In the Face of Death: Peace at the Last

A couple of months ago, I wrote a blog post about a brief ritual, created by the Diocese of Speyer, Germany, for those accompanying the dying and present at the moment of death.  Different from the Sacrament of the Anointing of the Sick, this blessing ritual (Sterbesegen) could be used by anybody, lay or ordained.  Today, I write to draw your attention to another resource, quite different from the above-mentioned blessing ritual, yet equally – if not more – compelling: its language is English!

I first encountered the ideas behind Peace at the Last: Visitation with the Dying (Augsburg Fortress 2016) when a pastoral team from Lake Chelan Lutheran Church in Chelan, WA, introduced their ministry of accompaniment of the dying at the Yale ISM Congregations Project a few years ago.  The team included a musician who was composing music for the developing liturgy and a visual artist who created watercolor images to be included in the book.

Rooted in the deep experience of accompanying the dying in this one congregation, the now published ritual book includes some precious features.  Among these is to gather the Church Visitation Group in the sanctuary first, by the font, for a brief prayer, reading, and blessing.  Those appointed to actually visit then follow a simple ritual in the room of the dying person of greeting, prayer, song, and psalms.  Ample room is given to meditative silence, as needed.  Communion may be celebrated.  Toward the end, there is a ritual moment described as “sending” that includes making the sign of the cross (oil may be used) on the forehead, ears, eyes, lips, heart, shoulders, hands, and feet of the dying.  It is essentially a ritual permission to “let go and let God” (my words).  For the signing of the shoulders, for example, the text suggests these words to be spoken to the dying person as they are signed:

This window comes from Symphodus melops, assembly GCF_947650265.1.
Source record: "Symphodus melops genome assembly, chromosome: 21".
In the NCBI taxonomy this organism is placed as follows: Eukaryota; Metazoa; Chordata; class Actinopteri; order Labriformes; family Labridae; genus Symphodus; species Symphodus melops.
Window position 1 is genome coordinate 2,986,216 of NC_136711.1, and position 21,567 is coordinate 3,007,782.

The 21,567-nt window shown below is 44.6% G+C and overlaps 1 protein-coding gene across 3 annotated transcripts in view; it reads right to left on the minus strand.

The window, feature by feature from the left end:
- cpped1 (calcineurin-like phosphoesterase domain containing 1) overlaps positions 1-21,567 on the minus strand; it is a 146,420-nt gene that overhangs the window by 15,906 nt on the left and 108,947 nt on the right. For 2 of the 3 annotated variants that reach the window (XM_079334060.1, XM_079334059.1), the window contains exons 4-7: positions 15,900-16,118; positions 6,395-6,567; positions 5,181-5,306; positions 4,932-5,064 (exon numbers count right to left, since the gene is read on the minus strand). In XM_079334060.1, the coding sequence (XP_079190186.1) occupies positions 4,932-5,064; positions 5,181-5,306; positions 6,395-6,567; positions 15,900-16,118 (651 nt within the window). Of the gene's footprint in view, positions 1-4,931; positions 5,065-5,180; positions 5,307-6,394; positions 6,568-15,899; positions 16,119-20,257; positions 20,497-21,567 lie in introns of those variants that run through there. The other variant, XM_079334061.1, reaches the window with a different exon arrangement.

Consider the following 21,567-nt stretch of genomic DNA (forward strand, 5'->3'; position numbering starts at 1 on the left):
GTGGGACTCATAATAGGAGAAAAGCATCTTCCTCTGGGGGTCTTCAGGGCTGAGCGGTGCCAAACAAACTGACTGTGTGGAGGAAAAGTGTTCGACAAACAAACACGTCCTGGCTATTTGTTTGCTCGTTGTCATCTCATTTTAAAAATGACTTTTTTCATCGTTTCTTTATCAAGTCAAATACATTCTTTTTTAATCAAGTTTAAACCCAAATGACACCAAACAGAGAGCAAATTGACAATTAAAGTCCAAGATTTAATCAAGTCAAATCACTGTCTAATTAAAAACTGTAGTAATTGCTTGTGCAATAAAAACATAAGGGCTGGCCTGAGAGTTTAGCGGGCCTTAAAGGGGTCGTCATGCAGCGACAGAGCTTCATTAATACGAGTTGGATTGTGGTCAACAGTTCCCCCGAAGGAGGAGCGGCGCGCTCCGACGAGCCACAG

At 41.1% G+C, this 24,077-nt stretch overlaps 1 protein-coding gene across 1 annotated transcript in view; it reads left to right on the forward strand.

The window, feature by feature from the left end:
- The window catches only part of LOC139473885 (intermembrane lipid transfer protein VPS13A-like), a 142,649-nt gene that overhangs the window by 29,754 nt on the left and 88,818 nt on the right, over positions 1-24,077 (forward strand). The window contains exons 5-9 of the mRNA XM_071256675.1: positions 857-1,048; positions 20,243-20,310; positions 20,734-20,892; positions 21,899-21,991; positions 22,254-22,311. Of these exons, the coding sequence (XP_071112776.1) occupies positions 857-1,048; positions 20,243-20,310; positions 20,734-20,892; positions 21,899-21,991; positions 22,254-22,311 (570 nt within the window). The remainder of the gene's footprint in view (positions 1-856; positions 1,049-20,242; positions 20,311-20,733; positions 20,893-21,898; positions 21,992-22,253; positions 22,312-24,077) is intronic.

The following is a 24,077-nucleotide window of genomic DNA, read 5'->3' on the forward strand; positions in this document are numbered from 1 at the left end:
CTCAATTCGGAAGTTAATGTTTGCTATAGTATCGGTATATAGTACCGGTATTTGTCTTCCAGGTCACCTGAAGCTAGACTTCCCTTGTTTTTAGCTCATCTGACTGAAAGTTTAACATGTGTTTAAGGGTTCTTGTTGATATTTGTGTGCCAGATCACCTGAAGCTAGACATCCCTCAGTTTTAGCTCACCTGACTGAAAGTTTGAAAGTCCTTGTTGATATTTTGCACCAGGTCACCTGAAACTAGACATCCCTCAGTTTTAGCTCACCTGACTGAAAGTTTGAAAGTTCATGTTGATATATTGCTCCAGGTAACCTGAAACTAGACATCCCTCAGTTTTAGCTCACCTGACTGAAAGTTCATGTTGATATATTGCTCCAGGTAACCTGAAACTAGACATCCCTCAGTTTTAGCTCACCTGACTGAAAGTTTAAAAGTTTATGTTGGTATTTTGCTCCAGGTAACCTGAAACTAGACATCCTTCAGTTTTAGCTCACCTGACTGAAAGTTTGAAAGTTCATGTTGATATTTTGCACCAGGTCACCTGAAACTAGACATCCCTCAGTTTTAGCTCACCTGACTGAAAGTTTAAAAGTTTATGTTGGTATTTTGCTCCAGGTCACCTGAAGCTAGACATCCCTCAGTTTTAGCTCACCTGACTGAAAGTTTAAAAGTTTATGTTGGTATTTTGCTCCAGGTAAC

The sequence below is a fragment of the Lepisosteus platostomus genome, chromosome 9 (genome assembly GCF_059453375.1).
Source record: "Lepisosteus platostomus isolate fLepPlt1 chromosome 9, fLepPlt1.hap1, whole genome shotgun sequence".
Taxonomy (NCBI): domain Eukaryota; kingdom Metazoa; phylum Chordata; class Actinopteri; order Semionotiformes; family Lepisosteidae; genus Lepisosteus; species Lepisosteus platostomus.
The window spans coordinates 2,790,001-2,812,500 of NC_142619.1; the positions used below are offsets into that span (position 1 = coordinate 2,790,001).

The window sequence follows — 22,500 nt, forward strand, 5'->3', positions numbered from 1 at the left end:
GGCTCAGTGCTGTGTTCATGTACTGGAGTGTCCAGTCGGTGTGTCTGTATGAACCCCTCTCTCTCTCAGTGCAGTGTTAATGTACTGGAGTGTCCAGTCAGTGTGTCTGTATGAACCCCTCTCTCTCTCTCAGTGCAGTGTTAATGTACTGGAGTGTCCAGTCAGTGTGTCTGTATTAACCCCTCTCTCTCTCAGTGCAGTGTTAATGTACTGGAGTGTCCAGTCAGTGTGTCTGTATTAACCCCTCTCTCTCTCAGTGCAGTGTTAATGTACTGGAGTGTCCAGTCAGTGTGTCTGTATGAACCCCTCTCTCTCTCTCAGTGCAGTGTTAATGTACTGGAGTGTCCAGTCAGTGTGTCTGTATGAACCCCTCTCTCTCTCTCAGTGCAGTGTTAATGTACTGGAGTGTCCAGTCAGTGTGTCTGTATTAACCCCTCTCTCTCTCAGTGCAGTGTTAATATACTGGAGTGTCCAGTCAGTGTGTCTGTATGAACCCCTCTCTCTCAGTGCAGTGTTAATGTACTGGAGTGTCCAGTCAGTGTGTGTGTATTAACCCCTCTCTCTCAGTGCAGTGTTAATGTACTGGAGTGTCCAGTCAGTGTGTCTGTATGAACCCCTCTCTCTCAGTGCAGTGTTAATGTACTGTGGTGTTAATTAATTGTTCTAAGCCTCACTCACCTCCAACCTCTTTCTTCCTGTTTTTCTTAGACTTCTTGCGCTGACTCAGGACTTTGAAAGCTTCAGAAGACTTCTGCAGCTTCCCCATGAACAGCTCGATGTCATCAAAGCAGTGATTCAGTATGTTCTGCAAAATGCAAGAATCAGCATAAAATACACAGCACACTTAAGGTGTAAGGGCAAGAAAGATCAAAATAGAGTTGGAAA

“Receive the cross on your shoulders,

that you may lay down the yoke you have borne

and put your burdens to rest.”

A simple, sung Nunc Dimittis in English and a concluding prayer bring the ritual to a close.

There are many things I appreciate about this ritual.  First is the commitment to stark truth-telling:  There is no hiding the fact here that someone is dying.  The second is the depth of ecclesial accompaniment:  Someone is dying, and the church – its people, prayers, songs, and images – are there, drawing close in accompaniment at this crucial point in a person’s life.  Note that this is not a visit by the minister alone, or a gathering of the family, but a visitation by a small group of parishioners.  Third, and most importantly, there is a strong, compelling Christian faith here: in a God who created us and at the end of our lives calls us into God’s own eternal presence.

And for those who do not envision themselves as part of such a ministry of visiting the dying, I encourage you to get this beautiful little book nevertheless.  All of us, after all, will be in the role of “the dying one” someday, and whatever a convincing ars moriendi might look like in our day (we desperately need one), Peace at the Last is an excellent start.


  1. “Christians have a remarkable propensity for missing the mark.” Aurelius Boberek, osb (former) Director of Liturgical Formation at The American College (Louvain).

    Teresa Berger has a remarkable ability to point to realities that are rich in spiritual potential. It’s as if there are doors to the sacred, which, to the ordinary passer-by, seem unimportant. But Berger knows that treasures are found by those who seek. And the results of her seeking are treasures she shares with all.

    Having opened doors that have yielded extraordinary insights into gender theory, feminist liturgical history, and even, liturgy in Cyberspace, her current blog provides an invitation to a place of ministry and liturgical promise that has been “left to die” for far too long.

    A religion founded upon the experience of a person’s death is surely a place where one would hope to find abundant research, scholarship, and pastoral innovation in the “ars moriendi.” But such is not the case. The Roman church seems content to keep the doors closed to the many grace-filled possibilities that human dying and death represent. Death in the catholic culture is regularly entrusted to the ordained few and their stereotyped mumbling of “last rites” prayers in a room full of grieving family members.

    Berger has opened a door and those, with eyes to see and ears to hear, would do well to explore, to consider, to collaborate, and yes, to create and implement.